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Orphanet J Rare Dis. 2009 Nov 2;4:24. doi: 10.1186/1750-1172-4-24.

Loeys-Dietz syndrome type I and type II: clinical findings and novel mutations in two Italian patients.

Author information

  • 1Division of Biology and Genetics, Department of Biomedical Sciences and Biotechnology, University of Brescia, Brescia, Italy. brunodrera@hotmail.com

Abstract

BACKGROUND:

Loeys-Dietz syndrome (LDS) is a rare autosomal dominant disorder showing the involvement of cutaneous, cardiovascular, craniofacial, and skeletal systems. In particular, LDS patients show arterial tortuosity with widespread vascular aneurysm and dissection, and have a high risk of aortic dissection or rupture at an early age and at aortic diameters that ordinarily are not predictive of these events. Recently, LDS has been subdivided in LDS type I (LDSI) and type II (LDSII) on the basis of the presence or the absence of cranio-facial involvement, respectively. Furthermore, LDSII patients display at least two of the major signs of vascular Ehlers-Danlos syndrome. LDS is caused by mutations in the transforming growth factor (TGF) beta-receptor I (TGFBR1) and II (TGFBR2) genes. The aim of this study was the clinical and molecular characterization of two LDS patients.

METHODS:

The exons and intronic flanking regions of TGFBR1 and TGFBR2 genes were amplified and sequence analysis was performed.

RESULTS:

Patient 1 was a boy showing dysmorphic signs, blue sclerae, high-arched palate, bifid uvula; skeletal system involvement, joint hypermobility, velvety and translucent skin, aortic root dilatation, tortuosity and elongation of the carotid arteries. These signs are consistent with an LDSI phenotype. The sequencing analysis disclosed the novel TGFBR1 p.Asp351Gly de novo mutation falling in the kinase domain of the receptor. Patient 2 was an adult woman showing ascending aorta aneurysm, with vascular complications following surgery intervention. Velvety and translucent skin, venous varicosities and wrist dislocation were present. These signs are consistent with an LDSII phenotype. In this patient and in her daughter, TGFBR2 genotyping disclosed in the kinase domain of the protein the novel p.Ile510Ser missense mutation.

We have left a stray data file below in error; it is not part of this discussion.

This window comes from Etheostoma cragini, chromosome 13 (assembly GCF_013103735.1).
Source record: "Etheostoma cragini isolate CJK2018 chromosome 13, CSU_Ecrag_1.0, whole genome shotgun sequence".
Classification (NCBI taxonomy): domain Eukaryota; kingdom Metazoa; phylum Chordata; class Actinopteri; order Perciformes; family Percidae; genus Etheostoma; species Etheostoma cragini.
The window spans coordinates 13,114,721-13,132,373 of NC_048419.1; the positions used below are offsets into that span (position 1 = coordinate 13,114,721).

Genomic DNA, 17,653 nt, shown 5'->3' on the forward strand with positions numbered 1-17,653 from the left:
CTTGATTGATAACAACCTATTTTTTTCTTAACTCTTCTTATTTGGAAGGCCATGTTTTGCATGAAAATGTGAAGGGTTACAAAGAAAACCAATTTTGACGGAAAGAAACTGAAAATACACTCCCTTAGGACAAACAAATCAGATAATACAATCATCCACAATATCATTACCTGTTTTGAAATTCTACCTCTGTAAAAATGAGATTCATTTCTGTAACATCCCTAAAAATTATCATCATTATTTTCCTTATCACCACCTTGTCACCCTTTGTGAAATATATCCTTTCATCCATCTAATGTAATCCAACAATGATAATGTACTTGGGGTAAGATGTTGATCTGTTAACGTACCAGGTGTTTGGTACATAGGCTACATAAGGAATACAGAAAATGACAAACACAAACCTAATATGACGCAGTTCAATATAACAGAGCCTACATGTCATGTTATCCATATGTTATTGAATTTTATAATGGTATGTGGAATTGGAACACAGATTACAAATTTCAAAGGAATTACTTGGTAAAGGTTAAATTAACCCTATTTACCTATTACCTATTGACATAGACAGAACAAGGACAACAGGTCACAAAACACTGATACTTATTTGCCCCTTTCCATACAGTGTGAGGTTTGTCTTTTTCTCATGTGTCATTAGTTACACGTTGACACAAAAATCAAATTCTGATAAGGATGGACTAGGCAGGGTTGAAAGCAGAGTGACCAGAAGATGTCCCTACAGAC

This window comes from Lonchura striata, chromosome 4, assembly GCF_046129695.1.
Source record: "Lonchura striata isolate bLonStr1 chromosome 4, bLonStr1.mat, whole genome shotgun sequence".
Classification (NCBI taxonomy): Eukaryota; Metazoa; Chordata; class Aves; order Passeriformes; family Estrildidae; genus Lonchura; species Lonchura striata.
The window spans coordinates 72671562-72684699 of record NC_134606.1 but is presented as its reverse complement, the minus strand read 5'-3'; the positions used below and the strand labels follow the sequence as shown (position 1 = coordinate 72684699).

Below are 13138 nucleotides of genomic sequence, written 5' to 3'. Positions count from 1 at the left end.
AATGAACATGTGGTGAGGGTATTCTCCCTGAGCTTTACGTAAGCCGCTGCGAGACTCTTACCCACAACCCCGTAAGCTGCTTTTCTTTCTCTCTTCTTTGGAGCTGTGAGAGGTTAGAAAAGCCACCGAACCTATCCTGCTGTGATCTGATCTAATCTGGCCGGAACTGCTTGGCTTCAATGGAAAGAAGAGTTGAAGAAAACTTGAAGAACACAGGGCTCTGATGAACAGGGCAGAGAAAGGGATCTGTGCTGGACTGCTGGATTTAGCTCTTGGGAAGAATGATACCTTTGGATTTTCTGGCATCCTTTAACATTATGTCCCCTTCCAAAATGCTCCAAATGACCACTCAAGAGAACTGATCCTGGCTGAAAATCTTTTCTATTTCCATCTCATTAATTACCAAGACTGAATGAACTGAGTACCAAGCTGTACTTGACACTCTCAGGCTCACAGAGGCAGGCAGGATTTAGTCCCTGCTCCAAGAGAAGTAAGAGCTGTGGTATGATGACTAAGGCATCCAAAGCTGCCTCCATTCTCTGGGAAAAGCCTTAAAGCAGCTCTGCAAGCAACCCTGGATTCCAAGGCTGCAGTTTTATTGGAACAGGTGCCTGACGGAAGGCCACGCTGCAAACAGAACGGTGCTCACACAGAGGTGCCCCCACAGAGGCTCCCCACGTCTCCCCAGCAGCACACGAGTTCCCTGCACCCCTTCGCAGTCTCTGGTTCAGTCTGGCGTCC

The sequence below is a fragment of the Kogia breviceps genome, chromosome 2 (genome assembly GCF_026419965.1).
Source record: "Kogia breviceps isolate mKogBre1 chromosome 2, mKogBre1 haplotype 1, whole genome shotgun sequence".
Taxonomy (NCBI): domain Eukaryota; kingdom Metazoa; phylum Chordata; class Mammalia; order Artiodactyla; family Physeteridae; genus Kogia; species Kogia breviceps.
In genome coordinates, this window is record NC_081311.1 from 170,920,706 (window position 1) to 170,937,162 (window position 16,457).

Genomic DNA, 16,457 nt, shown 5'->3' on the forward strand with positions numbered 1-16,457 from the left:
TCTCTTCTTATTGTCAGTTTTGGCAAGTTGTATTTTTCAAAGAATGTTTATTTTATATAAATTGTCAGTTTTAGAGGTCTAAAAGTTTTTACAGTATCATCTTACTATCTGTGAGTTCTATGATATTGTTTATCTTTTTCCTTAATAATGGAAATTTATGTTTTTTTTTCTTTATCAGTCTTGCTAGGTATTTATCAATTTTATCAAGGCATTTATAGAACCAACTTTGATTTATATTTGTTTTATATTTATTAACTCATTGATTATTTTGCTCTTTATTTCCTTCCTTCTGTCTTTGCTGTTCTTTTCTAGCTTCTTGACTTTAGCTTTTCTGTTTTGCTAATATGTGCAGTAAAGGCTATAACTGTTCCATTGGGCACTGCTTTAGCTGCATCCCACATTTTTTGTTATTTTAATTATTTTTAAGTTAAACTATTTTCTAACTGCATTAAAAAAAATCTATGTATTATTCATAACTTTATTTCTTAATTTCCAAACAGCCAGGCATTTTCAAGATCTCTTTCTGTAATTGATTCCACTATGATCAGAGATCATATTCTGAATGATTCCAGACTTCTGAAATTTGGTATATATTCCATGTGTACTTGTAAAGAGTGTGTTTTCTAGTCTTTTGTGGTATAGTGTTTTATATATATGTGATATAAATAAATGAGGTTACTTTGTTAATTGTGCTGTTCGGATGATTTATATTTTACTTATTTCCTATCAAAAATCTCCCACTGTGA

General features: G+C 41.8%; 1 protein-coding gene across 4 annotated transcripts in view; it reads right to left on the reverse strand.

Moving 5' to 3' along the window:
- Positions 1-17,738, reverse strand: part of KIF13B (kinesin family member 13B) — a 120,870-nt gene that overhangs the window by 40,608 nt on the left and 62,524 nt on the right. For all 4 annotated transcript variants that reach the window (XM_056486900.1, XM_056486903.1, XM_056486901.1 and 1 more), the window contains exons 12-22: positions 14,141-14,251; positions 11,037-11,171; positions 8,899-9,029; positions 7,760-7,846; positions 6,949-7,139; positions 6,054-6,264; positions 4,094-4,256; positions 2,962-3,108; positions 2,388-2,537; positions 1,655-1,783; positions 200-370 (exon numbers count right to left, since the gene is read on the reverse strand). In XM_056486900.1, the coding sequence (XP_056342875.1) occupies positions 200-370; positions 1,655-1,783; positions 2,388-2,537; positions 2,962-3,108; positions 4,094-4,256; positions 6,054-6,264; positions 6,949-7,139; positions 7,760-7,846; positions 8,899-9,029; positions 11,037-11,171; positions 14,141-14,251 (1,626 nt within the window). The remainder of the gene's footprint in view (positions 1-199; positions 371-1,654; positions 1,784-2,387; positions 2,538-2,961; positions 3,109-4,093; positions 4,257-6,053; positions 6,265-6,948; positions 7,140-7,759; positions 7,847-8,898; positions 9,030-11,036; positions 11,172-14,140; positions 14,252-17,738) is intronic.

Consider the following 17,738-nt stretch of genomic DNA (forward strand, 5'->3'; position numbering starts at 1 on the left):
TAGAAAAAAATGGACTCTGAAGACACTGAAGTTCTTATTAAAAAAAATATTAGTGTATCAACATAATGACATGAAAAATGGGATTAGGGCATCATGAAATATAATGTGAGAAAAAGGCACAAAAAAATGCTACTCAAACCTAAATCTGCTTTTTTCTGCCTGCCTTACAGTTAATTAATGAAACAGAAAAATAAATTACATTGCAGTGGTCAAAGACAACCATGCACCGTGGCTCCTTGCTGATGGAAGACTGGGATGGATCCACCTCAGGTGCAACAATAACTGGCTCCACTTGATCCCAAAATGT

CONCLUSION:

We report two novel mutations in the TGFBR1 and TGFBR2 genes in two patients affected with LDS and showing marked phenotypic variability. Due to the difficulties in the clinical approach to a TGFBR-related disease, among patients with vascular involvement, with or without aortic root dilatation and LDS cardinal features, genotyping is mandatory to clarify the diagnosis, and to assess the management, prognosis, and counselling issues.

PMID:
19883511
[PubMed - indexed for MEDLINE]
PMCID:
PMC2774663
Free PMC Article
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